RM: Shareowners buy or sell depending on their assessment of management’s performance. The board should encourage and support management in embracing innovation and demand that management strive to always be efficient and productive with shareowners’ capital.
TGR: You’ve been a mining executive for decades, but you’re also an investor. What do you look for in a mining company when you’re thinking about making an investment?
RM: First, I listen to management’s pitch and if it sounds interesting; second, I ask about their share ownership and if I find they are talking a big story without having a large investment in their firm, then my interest starts to fade. But, third, I look at how the market is pricing the company. If its shares appear to be selling at a large discount my interest can return. I tend to take large positions in explorers and small producers that I feel have big upside potential.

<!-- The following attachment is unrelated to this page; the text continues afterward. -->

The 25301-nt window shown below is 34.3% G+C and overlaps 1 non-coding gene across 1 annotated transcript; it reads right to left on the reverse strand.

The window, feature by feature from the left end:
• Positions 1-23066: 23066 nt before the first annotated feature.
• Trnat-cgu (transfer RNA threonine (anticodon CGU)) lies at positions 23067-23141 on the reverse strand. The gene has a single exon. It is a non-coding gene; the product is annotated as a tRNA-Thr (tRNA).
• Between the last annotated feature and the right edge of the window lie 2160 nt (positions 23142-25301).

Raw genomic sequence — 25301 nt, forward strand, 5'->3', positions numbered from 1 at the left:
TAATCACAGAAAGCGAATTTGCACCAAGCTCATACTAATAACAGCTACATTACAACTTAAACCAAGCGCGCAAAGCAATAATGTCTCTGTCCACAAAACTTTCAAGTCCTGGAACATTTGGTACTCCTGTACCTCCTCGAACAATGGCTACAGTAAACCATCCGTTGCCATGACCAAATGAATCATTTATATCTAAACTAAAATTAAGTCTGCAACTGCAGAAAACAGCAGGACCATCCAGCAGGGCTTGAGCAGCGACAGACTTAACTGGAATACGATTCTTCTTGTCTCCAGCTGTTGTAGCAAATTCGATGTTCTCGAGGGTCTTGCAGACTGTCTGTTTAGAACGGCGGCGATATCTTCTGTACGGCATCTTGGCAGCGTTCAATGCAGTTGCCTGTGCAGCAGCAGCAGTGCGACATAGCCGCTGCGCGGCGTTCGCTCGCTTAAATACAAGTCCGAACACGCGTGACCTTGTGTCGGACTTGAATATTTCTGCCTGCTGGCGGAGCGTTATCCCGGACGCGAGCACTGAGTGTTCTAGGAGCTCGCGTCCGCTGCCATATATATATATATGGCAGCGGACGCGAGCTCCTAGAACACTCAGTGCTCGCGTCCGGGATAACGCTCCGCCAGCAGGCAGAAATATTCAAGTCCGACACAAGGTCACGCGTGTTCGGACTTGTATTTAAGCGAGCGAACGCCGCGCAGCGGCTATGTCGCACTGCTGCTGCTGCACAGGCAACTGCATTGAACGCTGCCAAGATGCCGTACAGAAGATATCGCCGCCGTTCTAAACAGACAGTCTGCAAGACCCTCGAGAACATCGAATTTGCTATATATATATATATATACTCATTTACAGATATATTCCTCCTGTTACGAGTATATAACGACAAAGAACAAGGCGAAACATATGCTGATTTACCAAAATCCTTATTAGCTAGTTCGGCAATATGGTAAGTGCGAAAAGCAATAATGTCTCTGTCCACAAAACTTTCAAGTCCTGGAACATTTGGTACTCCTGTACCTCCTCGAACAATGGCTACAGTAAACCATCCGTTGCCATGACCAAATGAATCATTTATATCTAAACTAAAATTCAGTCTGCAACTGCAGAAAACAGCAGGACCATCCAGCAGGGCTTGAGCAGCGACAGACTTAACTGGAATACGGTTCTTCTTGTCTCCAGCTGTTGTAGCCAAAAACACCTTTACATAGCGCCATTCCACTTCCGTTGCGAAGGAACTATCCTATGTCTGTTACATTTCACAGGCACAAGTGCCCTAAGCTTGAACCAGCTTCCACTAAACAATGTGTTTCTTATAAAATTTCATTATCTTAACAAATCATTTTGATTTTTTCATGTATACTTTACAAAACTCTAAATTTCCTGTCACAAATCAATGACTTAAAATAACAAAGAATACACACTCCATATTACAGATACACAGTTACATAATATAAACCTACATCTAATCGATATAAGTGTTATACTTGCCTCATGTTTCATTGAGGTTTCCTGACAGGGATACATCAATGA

TGR: What do you look for in the resource itself? Are you focused on country risk? Are there countries you won’t invest in, or do you have a short list of favorite countries?
RM: The location of a resource is very important. There are definitely countries that are unattractive to me, especially where there is no rule of law, high crime rates and greedy governments. Experience has narrowed my focus to the Americas and perhaps Europe. I have no interest in putting my staff’s lives at risk. In addition, I wish to avoid exposure to regions where corrupt practices are commonplace and the potential for us to get ensnared inadvertently in the new foreign corrupt practice laws that have been enacted here at home.
TGR: How do you protect yourself against those risks?